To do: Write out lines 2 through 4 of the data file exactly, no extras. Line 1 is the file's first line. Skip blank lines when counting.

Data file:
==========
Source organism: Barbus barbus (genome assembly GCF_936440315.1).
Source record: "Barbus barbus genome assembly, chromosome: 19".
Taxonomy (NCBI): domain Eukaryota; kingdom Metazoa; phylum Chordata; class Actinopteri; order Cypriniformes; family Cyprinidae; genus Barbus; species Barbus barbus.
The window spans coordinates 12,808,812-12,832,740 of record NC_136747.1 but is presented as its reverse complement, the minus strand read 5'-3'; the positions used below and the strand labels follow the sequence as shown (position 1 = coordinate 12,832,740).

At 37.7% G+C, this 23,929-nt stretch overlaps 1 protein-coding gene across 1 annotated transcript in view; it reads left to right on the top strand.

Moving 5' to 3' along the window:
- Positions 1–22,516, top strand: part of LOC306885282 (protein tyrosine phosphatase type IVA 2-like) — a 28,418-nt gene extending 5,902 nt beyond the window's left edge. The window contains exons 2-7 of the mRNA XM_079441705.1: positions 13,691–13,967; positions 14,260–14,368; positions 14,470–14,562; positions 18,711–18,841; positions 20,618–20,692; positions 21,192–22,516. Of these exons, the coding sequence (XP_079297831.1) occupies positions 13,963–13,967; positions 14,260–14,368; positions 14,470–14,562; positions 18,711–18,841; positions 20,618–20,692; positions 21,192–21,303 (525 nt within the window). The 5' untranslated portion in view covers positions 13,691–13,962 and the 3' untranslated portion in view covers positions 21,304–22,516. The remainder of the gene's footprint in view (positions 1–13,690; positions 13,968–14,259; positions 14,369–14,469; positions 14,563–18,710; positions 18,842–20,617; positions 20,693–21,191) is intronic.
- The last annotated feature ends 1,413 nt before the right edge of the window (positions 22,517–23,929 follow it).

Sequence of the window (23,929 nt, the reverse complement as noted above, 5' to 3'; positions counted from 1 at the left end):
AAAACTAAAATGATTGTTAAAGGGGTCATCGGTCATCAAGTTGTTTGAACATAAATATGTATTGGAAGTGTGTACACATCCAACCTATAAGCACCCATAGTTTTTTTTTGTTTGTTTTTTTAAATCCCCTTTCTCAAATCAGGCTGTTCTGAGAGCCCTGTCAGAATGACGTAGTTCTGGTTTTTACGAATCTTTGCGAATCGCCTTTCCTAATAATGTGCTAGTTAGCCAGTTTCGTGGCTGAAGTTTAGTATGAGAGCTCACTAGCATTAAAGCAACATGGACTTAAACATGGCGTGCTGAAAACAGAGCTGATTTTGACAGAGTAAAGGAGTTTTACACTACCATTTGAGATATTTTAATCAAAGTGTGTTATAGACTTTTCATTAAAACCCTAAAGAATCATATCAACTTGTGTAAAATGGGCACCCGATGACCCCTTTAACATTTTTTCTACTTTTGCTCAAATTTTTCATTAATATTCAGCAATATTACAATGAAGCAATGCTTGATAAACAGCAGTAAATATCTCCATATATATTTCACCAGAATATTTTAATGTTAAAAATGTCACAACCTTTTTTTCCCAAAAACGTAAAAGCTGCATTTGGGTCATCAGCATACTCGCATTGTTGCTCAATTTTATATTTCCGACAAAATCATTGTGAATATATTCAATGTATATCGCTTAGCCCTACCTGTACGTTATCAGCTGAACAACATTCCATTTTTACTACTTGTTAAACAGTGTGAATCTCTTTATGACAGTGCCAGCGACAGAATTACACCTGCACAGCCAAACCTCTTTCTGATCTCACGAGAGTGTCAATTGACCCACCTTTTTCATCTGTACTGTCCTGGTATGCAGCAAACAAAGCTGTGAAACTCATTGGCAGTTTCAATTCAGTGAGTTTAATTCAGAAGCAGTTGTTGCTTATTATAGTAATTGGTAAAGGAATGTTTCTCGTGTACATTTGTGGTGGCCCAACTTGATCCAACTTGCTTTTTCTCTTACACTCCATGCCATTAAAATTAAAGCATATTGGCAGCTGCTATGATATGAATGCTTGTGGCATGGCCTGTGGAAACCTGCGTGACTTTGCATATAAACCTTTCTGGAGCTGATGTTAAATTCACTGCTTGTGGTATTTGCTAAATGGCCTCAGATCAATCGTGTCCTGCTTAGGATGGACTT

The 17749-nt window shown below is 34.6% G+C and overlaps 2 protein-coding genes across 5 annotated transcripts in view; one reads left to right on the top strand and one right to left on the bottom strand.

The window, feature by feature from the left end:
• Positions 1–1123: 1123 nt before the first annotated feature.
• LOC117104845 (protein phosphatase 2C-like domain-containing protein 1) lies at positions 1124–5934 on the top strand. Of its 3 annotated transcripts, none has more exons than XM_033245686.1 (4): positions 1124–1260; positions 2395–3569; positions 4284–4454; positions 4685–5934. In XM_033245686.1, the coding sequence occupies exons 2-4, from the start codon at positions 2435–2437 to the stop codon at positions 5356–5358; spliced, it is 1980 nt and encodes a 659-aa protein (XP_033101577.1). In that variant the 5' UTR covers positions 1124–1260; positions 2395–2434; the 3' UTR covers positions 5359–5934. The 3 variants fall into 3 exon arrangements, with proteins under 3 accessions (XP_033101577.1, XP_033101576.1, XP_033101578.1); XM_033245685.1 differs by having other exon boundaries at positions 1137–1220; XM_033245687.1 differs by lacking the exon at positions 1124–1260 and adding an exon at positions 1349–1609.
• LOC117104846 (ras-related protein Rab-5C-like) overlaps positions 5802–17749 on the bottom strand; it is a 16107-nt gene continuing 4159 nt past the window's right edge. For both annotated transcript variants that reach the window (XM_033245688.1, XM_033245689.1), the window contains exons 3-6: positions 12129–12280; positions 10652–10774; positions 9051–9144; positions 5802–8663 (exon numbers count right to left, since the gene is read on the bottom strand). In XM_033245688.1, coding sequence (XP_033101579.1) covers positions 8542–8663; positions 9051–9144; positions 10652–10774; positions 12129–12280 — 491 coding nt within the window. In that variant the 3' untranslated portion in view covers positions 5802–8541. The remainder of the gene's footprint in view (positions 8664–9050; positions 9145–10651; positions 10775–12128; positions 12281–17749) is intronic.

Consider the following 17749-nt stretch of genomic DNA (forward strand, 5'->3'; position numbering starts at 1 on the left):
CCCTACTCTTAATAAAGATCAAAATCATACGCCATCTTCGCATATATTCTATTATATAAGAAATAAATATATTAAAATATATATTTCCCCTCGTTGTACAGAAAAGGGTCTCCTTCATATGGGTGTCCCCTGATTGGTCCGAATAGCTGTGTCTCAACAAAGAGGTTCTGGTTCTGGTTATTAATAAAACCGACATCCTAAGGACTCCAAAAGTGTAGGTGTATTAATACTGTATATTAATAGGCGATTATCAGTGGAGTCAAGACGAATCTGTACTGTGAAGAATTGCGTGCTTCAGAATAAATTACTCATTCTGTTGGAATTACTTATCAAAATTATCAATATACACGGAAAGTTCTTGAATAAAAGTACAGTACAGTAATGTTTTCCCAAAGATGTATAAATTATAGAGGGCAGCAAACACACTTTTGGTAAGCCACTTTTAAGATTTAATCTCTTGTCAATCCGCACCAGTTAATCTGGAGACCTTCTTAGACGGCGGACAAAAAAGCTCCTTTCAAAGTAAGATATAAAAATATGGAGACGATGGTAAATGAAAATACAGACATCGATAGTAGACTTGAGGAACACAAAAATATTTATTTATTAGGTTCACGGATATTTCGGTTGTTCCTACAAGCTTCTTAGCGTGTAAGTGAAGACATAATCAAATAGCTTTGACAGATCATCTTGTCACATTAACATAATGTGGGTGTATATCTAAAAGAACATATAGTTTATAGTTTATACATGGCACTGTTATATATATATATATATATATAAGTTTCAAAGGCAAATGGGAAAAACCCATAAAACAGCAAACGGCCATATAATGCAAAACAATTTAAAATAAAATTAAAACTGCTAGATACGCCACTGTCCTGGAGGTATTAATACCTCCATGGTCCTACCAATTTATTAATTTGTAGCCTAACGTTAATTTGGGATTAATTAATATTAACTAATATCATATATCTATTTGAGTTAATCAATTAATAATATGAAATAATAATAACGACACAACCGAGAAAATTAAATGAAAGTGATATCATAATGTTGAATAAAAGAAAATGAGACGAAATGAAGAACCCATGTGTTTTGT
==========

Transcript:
Source record: "Barbus barbus genome assembly, chromosome: 19".
Taxonomy (NCBI): domain Eukaryota; kingdom Metazoa; phylum Chordata; class Actinopteri; order Cypriniformes; family Cyprinidae; genus Barbus; species Barbus barbus.
The window spans coordinates 12,808,812-12,832,740 of record NC_136747.1 but is presented as its reverse complement, the minus strand read 5'-3'; the positions used below and the strand labels follow the sequence as shown (position 1 = coordinate 12,832,740).